Friday, May 25, 2012

Advertising on Transferware ~ Millennium Mills Flour

Transfer printed containers were made in England and sold to many countries where they would be locally filled and distributed.  These containers were custom made for small chemists (pharmacies) in England to large, international corporations.

One of my favorite pieces in my collection of transfer printed advertising wares is this Millennium Flour container.  It was produced by Crown Ducal for millers W. Vernon and Sons who named their mill after their most successful product: Millennium Flour, a flour product which won "The Miller Challenge Cup" in 1899 at the International Bakers Exhibition. 

  Millennium Mills is nestled along the Thames river at The Royal Victoria Docks, the docklands,  and was designed and built by William Vernon and Sons in 1905. 

 Millennium Mills was partially destroyed in 1917 by the Silvertown explosion at Bruner Mond's munitions factory that was manufacturing explosives for Britain's World War I effort.  In 1920 they were taken over by Spillers Limited.  The factory was rebuilt in 1933 on a massive scale in an art deco style and remained in operation until 1953.  

The Royal Victoria docks were closed in 1981 and the the other mills were demolished.  Millennium Mills, today, is one of the most famous abandoned buildings in the world and is referred to as 'London's Greatest Derelict Landmark" .  

Search Millennium Mills under Google Images and you can see loads of interior photos.  
The mill is a high risk destination for Urban Explorers and is under constant security patrol.  It has been a filming spot for many forms of media,  including tv shows, series and movies as well as several music videos by bands like Snow Patrol and Cold Play who filmed their video to 'Every Teardrop is a Waterfall" there.
It was also filmed in the movie Green Zone as the setting for Saddam Hussain's maze of underground tunnels and bunkers. 

Okie dokie, back to the transferware.  

 Transfer printing was first applied to containers which held such common items as toothpaste, foods (meats), shaving cream, soaps, and medical ointments between 1820-30 and to container lids in the 1840's.  This was about 60 or so years after John Sadler and Guy Green perfected the transfer printing process.  It was a common practice to market these products in transfer printed pottery containers until World War I when less expensive packaging was implemented.

I store lots of my flatware in these advertising crocks.

I love to read some of the advertisements on these pieces. 

These Dundee marmalade jars are fairly easy to find, though not always the really old ones (100 + years).  There are some repros of these available as well...maybe why we see them all over blogland so often.

This mould is printed with the recipe for Brown & Polson's Corn Flour Blanc-Mange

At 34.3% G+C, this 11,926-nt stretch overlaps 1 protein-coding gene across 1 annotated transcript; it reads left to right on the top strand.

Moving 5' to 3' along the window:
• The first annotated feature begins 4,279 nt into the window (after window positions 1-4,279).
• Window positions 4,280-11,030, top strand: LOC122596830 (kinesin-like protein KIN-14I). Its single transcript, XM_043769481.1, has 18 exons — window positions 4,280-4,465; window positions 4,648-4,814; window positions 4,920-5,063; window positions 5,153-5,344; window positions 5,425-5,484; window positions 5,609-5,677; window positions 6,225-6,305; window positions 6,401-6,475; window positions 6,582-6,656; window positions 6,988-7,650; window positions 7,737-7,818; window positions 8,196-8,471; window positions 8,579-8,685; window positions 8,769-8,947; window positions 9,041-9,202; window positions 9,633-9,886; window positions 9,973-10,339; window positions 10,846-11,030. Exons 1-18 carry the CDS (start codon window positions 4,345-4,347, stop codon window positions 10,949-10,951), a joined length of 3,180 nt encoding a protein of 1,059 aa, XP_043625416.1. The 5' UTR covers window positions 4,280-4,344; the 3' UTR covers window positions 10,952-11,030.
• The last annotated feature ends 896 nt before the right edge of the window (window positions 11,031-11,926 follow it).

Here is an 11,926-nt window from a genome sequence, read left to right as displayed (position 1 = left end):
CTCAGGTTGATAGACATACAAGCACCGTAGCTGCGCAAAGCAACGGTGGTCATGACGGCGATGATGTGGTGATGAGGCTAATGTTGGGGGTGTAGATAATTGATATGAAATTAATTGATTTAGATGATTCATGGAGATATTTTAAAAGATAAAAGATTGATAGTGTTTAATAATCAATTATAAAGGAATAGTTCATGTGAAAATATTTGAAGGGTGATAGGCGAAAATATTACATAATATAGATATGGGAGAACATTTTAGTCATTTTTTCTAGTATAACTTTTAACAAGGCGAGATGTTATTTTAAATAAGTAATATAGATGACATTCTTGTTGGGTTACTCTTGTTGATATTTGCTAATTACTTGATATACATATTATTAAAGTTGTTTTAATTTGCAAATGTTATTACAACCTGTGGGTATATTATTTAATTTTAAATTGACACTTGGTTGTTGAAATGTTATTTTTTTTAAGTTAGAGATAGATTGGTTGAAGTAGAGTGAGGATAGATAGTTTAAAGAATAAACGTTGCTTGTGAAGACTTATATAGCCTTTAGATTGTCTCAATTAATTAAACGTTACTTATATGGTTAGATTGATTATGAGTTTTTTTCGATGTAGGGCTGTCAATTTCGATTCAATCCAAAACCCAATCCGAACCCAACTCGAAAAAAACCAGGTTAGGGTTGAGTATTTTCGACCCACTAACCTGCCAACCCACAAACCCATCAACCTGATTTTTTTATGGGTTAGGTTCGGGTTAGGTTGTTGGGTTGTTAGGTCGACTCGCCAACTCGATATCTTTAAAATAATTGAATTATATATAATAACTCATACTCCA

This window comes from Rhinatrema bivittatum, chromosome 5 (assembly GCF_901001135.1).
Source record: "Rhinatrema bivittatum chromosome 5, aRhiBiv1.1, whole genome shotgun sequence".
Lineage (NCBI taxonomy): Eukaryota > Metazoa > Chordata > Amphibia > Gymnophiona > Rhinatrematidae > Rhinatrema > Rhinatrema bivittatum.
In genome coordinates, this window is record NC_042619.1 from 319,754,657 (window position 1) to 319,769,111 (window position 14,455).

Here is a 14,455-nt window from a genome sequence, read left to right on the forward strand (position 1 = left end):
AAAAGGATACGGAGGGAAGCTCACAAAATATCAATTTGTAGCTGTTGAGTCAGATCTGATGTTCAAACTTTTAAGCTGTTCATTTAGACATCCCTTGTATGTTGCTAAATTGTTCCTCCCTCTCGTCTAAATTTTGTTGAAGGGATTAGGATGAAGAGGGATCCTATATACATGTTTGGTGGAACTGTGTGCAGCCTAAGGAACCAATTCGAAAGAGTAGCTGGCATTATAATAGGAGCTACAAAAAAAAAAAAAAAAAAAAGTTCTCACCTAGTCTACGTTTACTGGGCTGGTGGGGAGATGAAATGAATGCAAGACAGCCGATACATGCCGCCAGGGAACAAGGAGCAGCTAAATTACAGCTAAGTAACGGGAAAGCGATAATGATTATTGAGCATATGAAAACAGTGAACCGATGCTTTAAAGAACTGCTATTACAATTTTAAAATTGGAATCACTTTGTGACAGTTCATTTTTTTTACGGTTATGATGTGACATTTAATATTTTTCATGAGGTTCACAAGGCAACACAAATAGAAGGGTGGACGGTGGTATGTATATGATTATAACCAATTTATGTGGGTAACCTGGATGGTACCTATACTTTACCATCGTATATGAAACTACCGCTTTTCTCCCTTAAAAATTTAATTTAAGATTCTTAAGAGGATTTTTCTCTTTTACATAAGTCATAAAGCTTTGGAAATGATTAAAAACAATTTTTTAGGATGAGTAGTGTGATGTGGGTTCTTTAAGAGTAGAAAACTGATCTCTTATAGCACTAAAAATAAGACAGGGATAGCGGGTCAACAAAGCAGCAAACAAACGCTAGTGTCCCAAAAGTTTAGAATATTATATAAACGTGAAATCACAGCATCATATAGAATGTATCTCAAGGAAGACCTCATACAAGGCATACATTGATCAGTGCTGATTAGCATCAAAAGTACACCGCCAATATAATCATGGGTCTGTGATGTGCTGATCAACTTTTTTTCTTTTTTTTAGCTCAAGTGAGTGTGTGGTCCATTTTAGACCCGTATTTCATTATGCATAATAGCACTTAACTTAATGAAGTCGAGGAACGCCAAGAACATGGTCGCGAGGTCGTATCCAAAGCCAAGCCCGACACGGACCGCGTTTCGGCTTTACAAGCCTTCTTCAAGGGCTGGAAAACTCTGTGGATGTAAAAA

These vessels are great to use as small planters to.
I recently planted some English ivy in a Grimwades quick cooker.

Other posts on advertising transferware HERE and HERE

Wishing you all a safe, long and happy Memorial Day weekend!

Colorado Lady
Romantic Home
Funky Junk Interiors 

Charm of Home
A Daily Cup w/ Mrs Olson
Its Overflowing

Common Ground
French Country Cottage
Swing Into Spring 
BoogieBoard Cottage

Monday, May 21, 2012

The Poetry Game of 1898 & Red Transferware Vignette

"A room without books is like a body without a soul"
The first time I read that Cicero quote I thought of how true it was.  I think I have books in every room of my house.  Some of my books serve dual purposes since I not only love to read them, but love to decorate with them to. 

This vignette is in my office.  An antique transferware chamber pot serves as a book holder for a small collection of Shakespeare books.
This chamber pot is from the Aesthetic Movement. 


What I want to show though isn't actually a book, but  it's just as good as one!  It is an antique playing card set that dates to 1898.  It covers one of my favorite subjects; poetry. 

It is complete with the instructions still intact, inside the cover of the box.  

Each card front depicts the home of Longfellow.

There are 52 playing cards, 13 cards from four different countries; America, Ireland, England and Scotland.  Each country is represented by several famous poets, and each card has a few verses from the poem it represents as well as a scene to go along with the poem.

When I first came across the cards I bought just a few of them from an Etsy seller who broke the set up and was selling them in lots of 3.

   Then the search began for the entire set and a few months later I found it online and fully complete in its original box. 

 It's one of my favorite little things.

To add a library to house is to give that house a soul
~another great Cicero quote~